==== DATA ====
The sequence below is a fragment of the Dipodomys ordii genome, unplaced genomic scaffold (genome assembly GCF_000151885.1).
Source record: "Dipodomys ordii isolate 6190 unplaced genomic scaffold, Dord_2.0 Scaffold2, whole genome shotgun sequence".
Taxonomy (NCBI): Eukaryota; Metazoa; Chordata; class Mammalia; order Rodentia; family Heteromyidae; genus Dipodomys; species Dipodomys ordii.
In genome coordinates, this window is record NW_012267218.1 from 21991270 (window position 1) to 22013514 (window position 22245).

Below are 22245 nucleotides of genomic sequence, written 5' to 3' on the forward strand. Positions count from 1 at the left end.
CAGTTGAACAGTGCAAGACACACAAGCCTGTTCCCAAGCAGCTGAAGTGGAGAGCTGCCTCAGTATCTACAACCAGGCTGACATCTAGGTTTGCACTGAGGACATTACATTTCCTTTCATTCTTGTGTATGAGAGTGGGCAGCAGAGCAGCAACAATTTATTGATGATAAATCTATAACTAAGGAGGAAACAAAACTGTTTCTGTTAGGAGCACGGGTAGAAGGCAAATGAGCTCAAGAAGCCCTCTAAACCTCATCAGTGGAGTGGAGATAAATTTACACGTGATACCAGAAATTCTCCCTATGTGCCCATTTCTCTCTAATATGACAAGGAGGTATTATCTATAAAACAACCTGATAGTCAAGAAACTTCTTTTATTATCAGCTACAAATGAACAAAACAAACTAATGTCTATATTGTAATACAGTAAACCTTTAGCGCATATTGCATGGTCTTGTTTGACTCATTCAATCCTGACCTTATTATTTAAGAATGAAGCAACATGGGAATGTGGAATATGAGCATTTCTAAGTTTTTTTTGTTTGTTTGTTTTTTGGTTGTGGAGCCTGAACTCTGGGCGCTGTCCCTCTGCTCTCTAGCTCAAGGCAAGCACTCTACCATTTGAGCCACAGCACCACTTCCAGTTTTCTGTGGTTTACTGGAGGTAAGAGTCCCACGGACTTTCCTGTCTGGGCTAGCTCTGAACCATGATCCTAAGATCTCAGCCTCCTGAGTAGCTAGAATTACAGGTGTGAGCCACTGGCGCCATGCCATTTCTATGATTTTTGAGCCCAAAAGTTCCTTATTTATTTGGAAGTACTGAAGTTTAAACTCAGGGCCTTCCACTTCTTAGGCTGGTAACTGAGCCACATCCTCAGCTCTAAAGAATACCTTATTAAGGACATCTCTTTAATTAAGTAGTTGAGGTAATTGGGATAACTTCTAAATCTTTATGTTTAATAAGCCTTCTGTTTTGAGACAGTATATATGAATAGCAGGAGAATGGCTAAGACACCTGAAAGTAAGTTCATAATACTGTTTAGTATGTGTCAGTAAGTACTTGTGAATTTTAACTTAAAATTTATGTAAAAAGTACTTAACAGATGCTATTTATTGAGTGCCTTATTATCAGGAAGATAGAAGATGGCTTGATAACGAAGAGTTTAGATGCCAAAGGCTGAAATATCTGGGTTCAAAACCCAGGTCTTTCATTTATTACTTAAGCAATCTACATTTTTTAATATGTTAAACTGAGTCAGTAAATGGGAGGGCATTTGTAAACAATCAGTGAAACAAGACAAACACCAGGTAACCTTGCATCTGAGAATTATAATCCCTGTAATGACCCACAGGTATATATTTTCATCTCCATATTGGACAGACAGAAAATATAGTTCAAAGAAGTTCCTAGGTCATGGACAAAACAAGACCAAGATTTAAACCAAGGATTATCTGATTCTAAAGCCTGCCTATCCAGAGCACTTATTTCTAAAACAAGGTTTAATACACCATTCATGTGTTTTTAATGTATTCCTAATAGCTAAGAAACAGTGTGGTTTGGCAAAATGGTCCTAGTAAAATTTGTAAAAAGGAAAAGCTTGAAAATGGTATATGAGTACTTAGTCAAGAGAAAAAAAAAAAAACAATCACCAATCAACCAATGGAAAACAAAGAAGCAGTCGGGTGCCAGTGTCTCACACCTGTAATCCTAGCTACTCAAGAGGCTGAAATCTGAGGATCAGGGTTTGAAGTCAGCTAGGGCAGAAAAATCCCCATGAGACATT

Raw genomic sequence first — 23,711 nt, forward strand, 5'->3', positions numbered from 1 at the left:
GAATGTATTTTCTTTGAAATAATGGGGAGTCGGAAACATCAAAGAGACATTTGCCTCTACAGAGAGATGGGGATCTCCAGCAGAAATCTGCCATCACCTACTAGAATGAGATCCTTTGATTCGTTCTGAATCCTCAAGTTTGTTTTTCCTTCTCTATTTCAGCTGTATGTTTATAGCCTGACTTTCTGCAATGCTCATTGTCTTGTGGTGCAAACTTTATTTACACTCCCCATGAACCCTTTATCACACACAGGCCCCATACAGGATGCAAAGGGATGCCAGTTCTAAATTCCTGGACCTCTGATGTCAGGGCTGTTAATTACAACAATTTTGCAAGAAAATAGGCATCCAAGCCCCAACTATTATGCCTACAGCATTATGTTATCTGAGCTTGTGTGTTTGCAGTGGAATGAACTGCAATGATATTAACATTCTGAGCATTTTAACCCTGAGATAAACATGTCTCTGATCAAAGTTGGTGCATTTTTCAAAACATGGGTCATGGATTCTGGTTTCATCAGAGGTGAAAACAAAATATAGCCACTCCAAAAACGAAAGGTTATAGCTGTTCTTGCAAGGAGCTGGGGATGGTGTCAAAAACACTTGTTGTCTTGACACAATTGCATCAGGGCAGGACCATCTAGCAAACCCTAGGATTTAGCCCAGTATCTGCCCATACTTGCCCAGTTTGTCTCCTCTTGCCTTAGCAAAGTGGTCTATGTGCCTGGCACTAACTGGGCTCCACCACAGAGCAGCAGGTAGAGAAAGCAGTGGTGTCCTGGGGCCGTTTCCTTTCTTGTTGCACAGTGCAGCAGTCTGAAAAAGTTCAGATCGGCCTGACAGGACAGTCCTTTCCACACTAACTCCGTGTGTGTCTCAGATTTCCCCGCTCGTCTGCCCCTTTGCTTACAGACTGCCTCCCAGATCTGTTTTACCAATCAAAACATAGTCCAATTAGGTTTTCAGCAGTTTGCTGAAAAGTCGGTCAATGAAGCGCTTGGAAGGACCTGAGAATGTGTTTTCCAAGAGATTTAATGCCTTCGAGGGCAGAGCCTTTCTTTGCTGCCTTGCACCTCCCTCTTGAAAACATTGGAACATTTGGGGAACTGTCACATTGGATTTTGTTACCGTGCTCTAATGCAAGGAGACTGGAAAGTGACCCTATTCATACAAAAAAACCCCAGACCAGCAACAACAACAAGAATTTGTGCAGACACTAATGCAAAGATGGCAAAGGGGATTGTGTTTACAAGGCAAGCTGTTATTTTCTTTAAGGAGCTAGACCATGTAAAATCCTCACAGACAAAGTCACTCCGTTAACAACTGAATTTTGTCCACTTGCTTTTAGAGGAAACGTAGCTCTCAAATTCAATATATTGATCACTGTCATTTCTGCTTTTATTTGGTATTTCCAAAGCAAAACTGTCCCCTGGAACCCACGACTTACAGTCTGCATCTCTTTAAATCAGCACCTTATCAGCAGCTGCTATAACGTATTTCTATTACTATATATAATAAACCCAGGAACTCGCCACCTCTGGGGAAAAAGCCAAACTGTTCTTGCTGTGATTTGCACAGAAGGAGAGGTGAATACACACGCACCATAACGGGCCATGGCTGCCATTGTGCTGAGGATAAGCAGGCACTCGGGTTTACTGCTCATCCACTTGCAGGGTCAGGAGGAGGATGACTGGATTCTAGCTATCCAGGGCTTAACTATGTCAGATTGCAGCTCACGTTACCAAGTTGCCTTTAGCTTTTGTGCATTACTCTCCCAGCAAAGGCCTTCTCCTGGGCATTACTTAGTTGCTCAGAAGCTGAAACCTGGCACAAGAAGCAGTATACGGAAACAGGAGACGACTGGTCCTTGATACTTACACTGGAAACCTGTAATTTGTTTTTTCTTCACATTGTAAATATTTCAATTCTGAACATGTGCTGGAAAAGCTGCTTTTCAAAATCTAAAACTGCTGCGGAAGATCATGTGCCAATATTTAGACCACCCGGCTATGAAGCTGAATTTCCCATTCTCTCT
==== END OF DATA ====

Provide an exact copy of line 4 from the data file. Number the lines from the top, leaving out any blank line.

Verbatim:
In genome coordinates, this window is record NW_012267218.1 from 21991270 (window position 1) to 22013514 (window position 22245).